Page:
This is a question I ask administrators all of the time:
Have you learned anything new in the past three months?
Of course, everyone nods their head in enthusiastic agreement.
I then follow up with this question:
Could your staff tell me what new learning you have done in the past three months?
The response is not as enthusiastic and often a hard “no”.
As administrators and educators, it is imperative that if you are asking people to struggle and learn new things in pursuit of growth, that you not only do it along with them, but they see you doing it. When you are in a position of authority, it is easy for you to try and share that other people need to “take risks”, but do they truly feel as comfortable if they don’t see you have a willingness to do the same?
I recently had the opportunity to listen to a very forward-thinking AND forward-moving (these things do not always happen in conjunction) superintendent talk to his staff. Although he had shared with his staff things that he believed were necessary to be accomplished as a community, he also shared where he had fallen short and where he needed to grow. I watched as his staff seemingly had this release of pressure on themselves when the “leader” of the organization was saying that he was willing to push himself to get better and has experienced bumps along the way, but still was moving forward.
Recently reading a blog post from an educator, the teacher referred to themselves as a “recovering perfectionist”, and how their own need for perfection had held them back from trying new things in pursuit of better opportunities for themselves and their students. Schools are meant to be “learning organizations”, not simply “knowing organizations”. Believing that all of the growth needed has already happened and we are where we need to be is dangerous territory for any organization, but especially schools. The most backward districts and schools that I have seen are the ones that think they have arrived, while the best ones I have seen, believe they have a far and endless way to go.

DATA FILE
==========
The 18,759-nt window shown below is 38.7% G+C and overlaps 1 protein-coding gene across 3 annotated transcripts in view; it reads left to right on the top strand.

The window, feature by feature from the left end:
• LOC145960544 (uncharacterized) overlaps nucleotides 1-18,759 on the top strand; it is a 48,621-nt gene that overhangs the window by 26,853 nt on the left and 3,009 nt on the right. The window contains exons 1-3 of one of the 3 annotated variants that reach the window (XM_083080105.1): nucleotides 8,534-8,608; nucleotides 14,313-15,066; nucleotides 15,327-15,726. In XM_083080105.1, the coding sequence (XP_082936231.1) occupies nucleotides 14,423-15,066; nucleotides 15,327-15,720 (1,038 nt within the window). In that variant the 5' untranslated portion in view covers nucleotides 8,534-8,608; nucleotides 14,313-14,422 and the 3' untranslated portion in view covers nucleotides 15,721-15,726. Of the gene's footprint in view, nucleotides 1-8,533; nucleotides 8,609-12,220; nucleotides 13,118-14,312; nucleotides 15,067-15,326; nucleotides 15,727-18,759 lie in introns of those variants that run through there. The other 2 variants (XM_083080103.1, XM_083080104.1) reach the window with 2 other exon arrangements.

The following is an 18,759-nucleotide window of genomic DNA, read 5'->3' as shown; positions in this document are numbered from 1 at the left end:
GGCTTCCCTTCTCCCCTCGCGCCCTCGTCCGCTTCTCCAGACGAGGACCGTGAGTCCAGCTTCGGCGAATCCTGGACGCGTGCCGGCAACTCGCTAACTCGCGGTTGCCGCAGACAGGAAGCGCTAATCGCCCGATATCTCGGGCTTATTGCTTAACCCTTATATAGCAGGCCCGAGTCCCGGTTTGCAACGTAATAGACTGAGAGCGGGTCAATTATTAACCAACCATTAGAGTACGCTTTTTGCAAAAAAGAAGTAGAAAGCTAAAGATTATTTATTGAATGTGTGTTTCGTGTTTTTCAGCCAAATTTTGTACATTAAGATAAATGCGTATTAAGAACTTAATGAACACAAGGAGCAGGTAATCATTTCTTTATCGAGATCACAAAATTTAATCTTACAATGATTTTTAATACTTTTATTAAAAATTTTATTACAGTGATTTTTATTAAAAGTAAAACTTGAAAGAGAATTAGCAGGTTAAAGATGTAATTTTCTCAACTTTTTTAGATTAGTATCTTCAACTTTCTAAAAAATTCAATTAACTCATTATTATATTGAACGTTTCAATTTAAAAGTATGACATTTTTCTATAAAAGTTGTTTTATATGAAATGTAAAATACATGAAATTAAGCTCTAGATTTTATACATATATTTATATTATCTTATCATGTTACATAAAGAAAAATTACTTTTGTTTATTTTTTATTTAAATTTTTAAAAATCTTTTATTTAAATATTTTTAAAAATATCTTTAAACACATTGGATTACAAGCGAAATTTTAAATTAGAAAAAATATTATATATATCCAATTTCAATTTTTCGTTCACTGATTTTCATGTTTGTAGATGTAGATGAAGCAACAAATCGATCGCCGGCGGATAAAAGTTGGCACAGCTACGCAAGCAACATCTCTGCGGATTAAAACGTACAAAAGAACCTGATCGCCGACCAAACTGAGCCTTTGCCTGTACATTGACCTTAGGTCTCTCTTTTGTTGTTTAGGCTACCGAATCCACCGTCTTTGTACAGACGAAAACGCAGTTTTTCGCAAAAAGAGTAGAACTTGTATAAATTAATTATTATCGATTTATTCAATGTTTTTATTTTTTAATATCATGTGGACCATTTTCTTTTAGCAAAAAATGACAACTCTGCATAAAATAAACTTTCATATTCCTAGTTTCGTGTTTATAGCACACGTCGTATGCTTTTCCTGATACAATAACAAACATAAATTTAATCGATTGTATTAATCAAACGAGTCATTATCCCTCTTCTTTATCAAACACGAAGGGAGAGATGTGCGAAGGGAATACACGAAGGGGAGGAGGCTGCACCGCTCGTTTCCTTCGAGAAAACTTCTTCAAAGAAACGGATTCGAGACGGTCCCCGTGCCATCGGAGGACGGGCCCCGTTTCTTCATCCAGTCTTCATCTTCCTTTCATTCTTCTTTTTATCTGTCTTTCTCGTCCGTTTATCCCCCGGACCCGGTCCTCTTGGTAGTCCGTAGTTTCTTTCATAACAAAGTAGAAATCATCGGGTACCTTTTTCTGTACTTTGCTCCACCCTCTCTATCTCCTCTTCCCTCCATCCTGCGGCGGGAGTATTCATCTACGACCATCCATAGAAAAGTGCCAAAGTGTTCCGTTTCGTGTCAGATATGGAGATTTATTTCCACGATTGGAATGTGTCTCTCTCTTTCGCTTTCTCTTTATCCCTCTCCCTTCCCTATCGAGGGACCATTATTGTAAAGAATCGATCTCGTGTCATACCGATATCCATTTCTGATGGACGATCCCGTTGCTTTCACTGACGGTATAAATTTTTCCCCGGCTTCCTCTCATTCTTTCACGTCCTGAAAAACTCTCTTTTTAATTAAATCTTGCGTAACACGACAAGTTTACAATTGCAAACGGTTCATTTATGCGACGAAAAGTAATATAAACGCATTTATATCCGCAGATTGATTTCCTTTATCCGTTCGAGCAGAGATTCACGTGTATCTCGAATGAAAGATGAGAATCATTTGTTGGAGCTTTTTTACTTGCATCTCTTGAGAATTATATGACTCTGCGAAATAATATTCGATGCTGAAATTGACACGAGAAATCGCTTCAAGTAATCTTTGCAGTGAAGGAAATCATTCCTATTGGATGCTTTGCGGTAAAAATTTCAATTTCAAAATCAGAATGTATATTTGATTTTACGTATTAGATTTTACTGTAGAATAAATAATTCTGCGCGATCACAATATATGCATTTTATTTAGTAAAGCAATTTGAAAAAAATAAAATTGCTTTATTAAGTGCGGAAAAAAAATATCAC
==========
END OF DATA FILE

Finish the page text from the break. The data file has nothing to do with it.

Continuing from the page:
If you are wanting the people you serve to move forward, they not only have to see that you are moving forward as well, but should see your ups and downs along the way. This empowers while giving permission for them to not seek perfection, but continuous growth. Humility and confidence are crucial characteristics in a leader and it is important for them to be able to share to those they serve, where they are going, where they have stumbled, and how they are getting back up, and why it is crucial they have done so.
Learning is a messy process, which is what makes it so powerful. Do not hesitate to share the beauty of this process to those your serve. It will only help them to embrace the same beautiful messiness of the learning in front of them.
Source: George Couros